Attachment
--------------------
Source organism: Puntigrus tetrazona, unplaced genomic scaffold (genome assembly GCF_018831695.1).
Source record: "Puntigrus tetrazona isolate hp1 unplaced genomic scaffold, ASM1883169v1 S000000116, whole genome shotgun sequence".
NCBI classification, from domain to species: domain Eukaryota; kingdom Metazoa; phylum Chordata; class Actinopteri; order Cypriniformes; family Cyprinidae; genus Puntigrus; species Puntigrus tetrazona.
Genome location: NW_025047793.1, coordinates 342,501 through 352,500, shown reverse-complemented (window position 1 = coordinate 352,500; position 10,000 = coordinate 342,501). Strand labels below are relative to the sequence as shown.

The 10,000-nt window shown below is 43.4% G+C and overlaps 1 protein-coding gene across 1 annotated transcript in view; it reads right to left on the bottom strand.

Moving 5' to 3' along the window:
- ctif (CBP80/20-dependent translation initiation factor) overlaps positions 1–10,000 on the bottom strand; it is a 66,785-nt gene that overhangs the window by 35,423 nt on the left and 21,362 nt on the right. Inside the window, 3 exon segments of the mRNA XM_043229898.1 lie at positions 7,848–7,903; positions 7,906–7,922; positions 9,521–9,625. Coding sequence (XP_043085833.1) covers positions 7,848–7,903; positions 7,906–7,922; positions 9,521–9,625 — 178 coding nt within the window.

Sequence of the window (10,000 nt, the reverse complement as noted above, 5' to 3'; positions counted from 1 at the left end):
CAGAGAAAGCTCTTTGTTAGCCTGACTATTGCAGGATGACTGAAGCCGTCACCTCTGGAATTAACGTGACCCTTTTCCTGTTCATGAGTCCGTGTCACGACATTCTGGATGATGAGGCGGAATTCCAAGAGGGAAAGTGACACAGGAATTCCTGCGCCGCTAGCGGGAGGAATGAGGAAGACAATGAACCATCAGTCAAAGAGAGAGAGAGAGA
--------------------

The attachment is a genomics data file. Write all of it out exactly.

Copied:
Source organism: Puntigrus tetrazona, unplaced genomic scaffold (genome assembly GCF_018831695.1).
Source record: "Puntigrus tetrazona isolate hp1 unplaced genomic scaffold, ASM1883169v1 S000000116, whole genome shotgun sequence".
NCBI classification, from domain to species: domain Eukaryota; kingdom Metazoa; phylum Chordata; class Actinopteri; order Cypriniformes; family Cyprinidae; genus Puntigrus; species Puntigrus tetrazona.
Genome location: NW_025047793.1, coordinates 342,501 through 352,500, shown reverse-complemented (window position 1 = coordinate 352,500; position 10,000 = coordinate 342,501). Strand labels below are relative to the sequence as shown.

The 10,000-nt window shown below is 43.4% G+C and overlaps 1 protein-coding gene across 1 annotated transcript in view; it reads right to left on the bottom strand.

Moving 5' to 3' along the window:
- ctif (CBP80/20-dependent translation initiation factor) overlaps positions 1–10,000 on the bottom strand; it is a 66,785-nt gene that overhangs the window by 35,423 nt on the left and 21,362 nt on the right. Inside the window, 3 exon segments of the mRNA XM_043229898.1 lie at positions 7,848–7,903; positions 7,906–7,922; positions 9,521–9,625. Coding sequence (XP_043085833.1) covers positions 7,848–7,903; positions 7,906–7,922; positions 9,521–9,625 — 178 coding nt within the window.

Sequence of the window (10,000 nt, the reverse complement as noted above, 5' to 3'; positions counted from 1 at the left end):
CAGAGAAAGCTCTTTGTTAGCCTGACTATTGCAGGATGACTGAAGCCGTCACCTCTGGAATTAACGTGACCCTTTTCCTGTTCATGAGTCCGTGTCACGACATTCTGGATGATGAGGCGGAATTCCAAGAGGGAAAGTGACACAGGAATTCCTGCGCCGCTAGCGGGAGGAATGAGGAAGACAATGAACCATCAGTCAAAGAGAGAGAGAGAGA